ROCKPAPERINK is an awesome design blog that we would love even if they didn't love our John Foster as much as they do. But they do! Here is an interview where Emily Potts asks Mr. Foster some really good questions.
EP: Seriously, you're the most upbeat person I correspond with on a regular basis and it's usually first thing in the morning. Do you sprinkle crack on your cheerios?
JF: That's funny. I don't know that I see myself that way, but it is nice to be thought of as such. I am not much of a morning person but I also really love what I do, and I honestly wake up each morning dying to get back to it. Sleep gets in the way. By the time I talk to you, I have gotten my dogs out and fed and my daughter dressed/fed/lunch made and packed/dropped off at school, and pulled up at the office trying to present myself to the world as a grown up, so I am bright-eyed and bushy tailed. Mostly bushy tailed.
EP: John, when did you fall in love with poster design? What is the first poster you remember seeing and thinking, "I want to do that."
JF: I have a really cool Mom who bought me punk rock Clash t-shirts in the late '70s as a third grader so I was exposed to a lot of cutting edge design. I recall always having a high awareness for graphics/visuals, and there was no bigger format than the posters for my favorite bands and movies. Having said that, I had a drawing scholarship and acceptance into a stellar business program to choose from after high school, and I ended up doing neither and entered a design program in college trying to blend the two. That's when I really knew I wanted to do design. One of the recent grads who came back to teach a class was Dave Plunkert, and he and Paul Sahre were doing these groundbreaking theater posters—I was in awe. I couldn't imagine doing something that amazing. I still can't.
EP: What are your favorite printing techniques for your poster designs?
JF: Absolutely nothing beats going over a silkscreened print for me. Seeing the ink seep and dip, where the transparencies occur, the mix of colors, the inconsistencies and imperfections: So lo-fi, yet high art. It's personal. Like staring at a beautiful face for hours as you contemplate which eye is a little bigger than the other, and the little crease at the corner of the mouth seems to curve toward you, and soon you appreciate it on a much higher level.
EP: Do you start with a drawing then go to the computer? Explain your process a bit.
JF: Forever doodling, I remain a strong believer in sketching. I sketch all the time and usually start there. It can vary. I may pull out a paintbrush or a pencil and start working on images and type, or pull some old images and start manually manipulating them. It is still pretty organic and everything changes once I have the elements in my hands. I scan everything into the computer and then use this tiny silver machine in the same manner I do a brush or pen and push the pieces further. I love my laptop, but it is such a small portion of the design process for me. I "build" designs in my head really, and then the fun is seeing if I can get my hands and the computer to bring the final thing even remotely close to what I wanted.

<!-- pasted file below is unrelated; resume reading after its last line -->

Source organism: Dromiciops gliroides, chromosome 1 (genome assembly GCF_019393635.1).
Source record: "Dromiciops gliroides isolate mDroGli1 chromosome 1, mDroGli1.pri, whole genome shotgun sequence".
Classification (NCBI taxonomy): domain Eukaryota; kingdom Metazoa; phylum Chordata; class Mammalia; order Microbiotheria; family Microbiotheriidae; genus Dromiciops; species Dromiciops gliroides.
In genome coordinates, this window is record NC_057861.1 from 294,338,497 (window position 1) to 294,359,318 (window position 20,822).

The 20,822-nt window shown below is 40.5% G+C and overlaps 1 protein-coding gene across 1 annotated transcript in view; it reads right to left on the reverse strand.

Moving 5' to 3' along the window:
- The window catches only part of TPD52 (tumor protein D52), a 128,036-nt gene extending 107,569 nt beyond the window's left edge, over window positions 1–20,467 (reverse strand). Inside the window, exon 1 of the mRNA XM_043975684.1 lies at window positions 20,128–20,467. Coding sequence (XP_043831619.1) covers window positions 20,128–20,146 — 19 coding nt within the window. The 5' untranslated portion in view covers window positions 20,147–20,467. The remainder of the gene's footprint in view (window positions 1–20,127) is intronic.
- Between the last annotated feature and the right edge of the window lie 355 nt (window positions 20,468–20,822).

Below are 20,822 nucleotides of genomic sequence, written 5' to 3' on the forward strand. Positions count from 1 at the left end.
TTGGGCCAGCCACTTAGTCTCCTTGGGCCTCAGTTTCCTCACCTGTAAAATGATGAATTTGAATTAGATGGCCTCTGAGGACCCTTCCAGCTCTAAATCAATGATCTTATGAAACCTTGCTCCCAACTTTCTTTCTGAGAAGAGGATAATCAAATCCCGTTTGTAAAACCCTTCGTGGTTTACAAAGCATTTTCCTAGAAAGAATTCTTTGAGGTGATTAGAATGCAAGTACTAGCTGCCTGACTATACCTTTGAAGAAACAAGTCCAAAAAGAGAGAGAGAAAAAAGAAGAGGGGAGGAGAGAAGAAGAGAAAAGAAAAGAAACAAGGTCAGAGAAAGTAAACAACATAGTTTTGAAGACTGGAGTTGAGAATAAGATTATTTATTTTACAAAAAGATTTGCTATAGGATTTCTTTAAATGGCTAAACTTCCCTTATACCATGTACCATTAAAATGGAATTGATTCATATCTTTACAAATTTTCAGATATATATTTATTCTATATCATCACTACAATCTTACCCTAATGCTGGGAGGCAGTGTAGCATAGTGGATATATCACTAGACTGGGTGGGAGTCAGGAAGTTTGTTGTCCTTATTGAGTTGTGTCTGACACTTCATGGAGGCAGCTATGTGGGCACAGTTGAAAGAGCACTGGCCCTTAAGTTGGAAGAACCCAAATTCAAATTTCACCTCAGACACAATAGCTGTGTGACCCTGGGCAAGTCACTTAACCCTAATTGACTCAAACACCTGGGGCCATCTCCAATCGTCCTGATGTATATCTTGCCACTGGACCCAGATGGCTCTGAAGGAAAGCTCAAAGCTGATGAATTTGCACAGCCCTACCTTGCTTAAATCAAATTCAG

EP: Tell me a little about the Poster of the Week column you’re going to do for rockpaperink.com, starting Nov. 2 and running every Wednesday.
JF: I’m so excited about this. It is hard to believe that my books can’t contain my enthusiasm for the poster medium, but they really can’t. Each week will feature a breathtaking poster hand-selected, with a little background info. I am really looking forward to being a weekly presence on the site, and I hope this becomes a bit of an honor and a flagpole for the international poster community.
EP: Who are your design heroes?
JF: Vaughan Oliver and the work of v23 were a HUGE inspiration to me. I know I am not alone in this, but never before or since has someone so brilliantly elevated the connection between music and design into it's own identifiable art form. Reid Miles was incredible and genre defining, and Oliver blows him out of the water. I spent years of my life studying those record sleeves.
Neville Brody and David Carson equally made me re-evaluate design at an important time in my life. I also think I would put artists that thought like designers, such as Basquiat, Haring, and certainly Warhol and Lichtenstein in there. Dave Plunkert was only a few years older than me in school and has been doing my favorite design and illustration work for decades. I know him, so it is funny to elevate him as such, but he certainly deserves to be in that company. He also showed me that you could come from our little program and actually DO it. The very definition of inspiring.
I am also still blown away by the work of current designers every day - simply too many to mention. That's why we have to do the poster of the week.
Want to know even more about John and his work?
You can visit his website @ www.badpeoplegoodthings.com
Or just give us a call. We love to dish and can talk on the phone for hours.